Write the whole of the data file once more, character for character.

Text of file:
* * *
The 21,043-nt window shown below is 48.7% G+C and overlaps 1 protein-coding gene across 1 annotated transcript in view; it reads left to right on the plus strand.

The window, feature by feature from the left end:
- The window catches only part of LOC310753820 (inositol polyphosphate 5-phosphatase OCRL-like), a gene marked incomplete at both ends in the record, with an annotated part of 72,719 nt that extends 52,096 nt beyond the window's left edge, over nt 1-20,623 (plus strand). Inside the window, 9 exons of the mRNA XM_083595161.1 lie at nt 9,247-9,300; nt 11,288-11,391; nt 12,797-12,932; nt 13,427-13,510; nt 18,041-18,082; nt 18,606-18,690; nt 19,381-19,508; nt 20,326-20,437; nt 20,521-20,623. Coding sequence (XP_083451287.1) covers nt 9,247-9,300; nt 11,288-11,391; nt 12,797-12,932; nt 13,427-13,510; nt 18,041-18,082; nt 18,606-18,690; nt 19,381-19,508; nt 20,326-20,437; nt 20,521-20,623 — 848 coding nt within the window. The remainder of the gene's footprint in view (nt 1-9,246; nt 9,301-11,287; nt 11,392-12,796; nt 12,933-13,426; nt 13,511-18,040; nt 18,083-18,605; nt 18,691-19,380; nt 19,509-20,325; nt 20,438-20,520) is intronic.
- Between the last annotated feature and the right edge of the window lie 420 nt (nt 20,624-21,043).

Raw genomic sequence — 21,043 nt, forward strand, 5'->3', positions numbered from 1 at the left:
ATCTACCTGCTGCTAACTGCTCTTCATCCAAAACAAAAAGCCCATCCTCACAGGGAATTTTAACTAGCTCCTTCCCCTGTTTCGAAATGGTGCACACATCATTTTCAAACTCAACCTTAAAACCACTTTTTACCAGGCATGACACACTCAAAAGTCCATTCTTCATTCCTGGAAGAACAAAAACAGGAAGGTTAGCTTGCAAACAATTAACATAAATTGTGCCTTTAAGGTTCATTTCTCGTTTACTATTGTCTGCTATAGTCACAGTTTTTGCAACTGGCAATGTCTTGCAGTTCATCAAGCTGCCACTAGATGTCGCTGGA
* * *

The 21,043-nt window shown below is 48.7% G+C and overlaps 1 protein-coding gene across 1 annotated transcript in view; it reads left to right on the plus strand.

The window, feature by feature from the left end:
- The window catches only part of LOC310753820 (inositol polyphosphate 5-phosphatase OCRL-like), a gene marked incomplete at both ends in the record, with an annotated part of 72,719 nt that extends 52,096 nt beyond the window's left edge, over nt 1-20,623 (plus strand). Inside the window, 9 exons of the mRNA XM_083595161.1 lie at nt 9,247-9,300; nt 11,288-11,391; nt 12,797-12,932; nt 13,427-13,510; nt 18,041-18,082; nt 18,606-18,690; nt 19,381-19,508; nt 20,326-20,437; nt 20,521-20,623. Coding sequence (XP_083451287.1) covers nt 9,247-9,300; nt 11,288-11,391; nt 12,797-12,932; nt 13,427-13,510; nt 18,041-18,082; nt 18,606-18,690; nt 19,381-19,508; nt 20,326-20,437; nt 20,521-20,623 — 848 coding nt within the window. The remainder of the gene's footprint in view (nt 1-9,246; nt 9,301-11,287; nt 11,392-12,796; nt 12,933-13,426; nt 13,511-18,040; nt 18,083-18,605; nt 18,691-19,380; nt 19,509-20,325; nt 20,438-20,520) is intronic.
- Between the last annotated feature and the right edge of the window lie 420 nt (nt 20,624-21,043).

Raw genomic sequence — 21,043 nt, forward strand, 5'->3', positions numbered from 1 at the left:
ATCTACCTGCTGCTAACTGCTCTTCATCCAAAACAAAAAGCCCATCCTCACAGGGAATTTTAACTAGCTCCTTCCCCTGTTTCGAAATGGTGCACACATCATTTTCAAACTCAACCTTAAAACCACTTTTTACCAGGCATGACACACTCAAAAGTCCATTCTTCATTCCTGGAAGAACAAAAACAGGAAGGTTAGCTTGCAAACAATTAACATAAATTGTGCCTTTAAGGTTCATTTCTCGTTTACTATTGTCTGCTATAGTCACAGTTTTTGCAACTGGCAATGTCTTGCAGTTCATCAAGCTGCCACTAGATGTCGCTGGA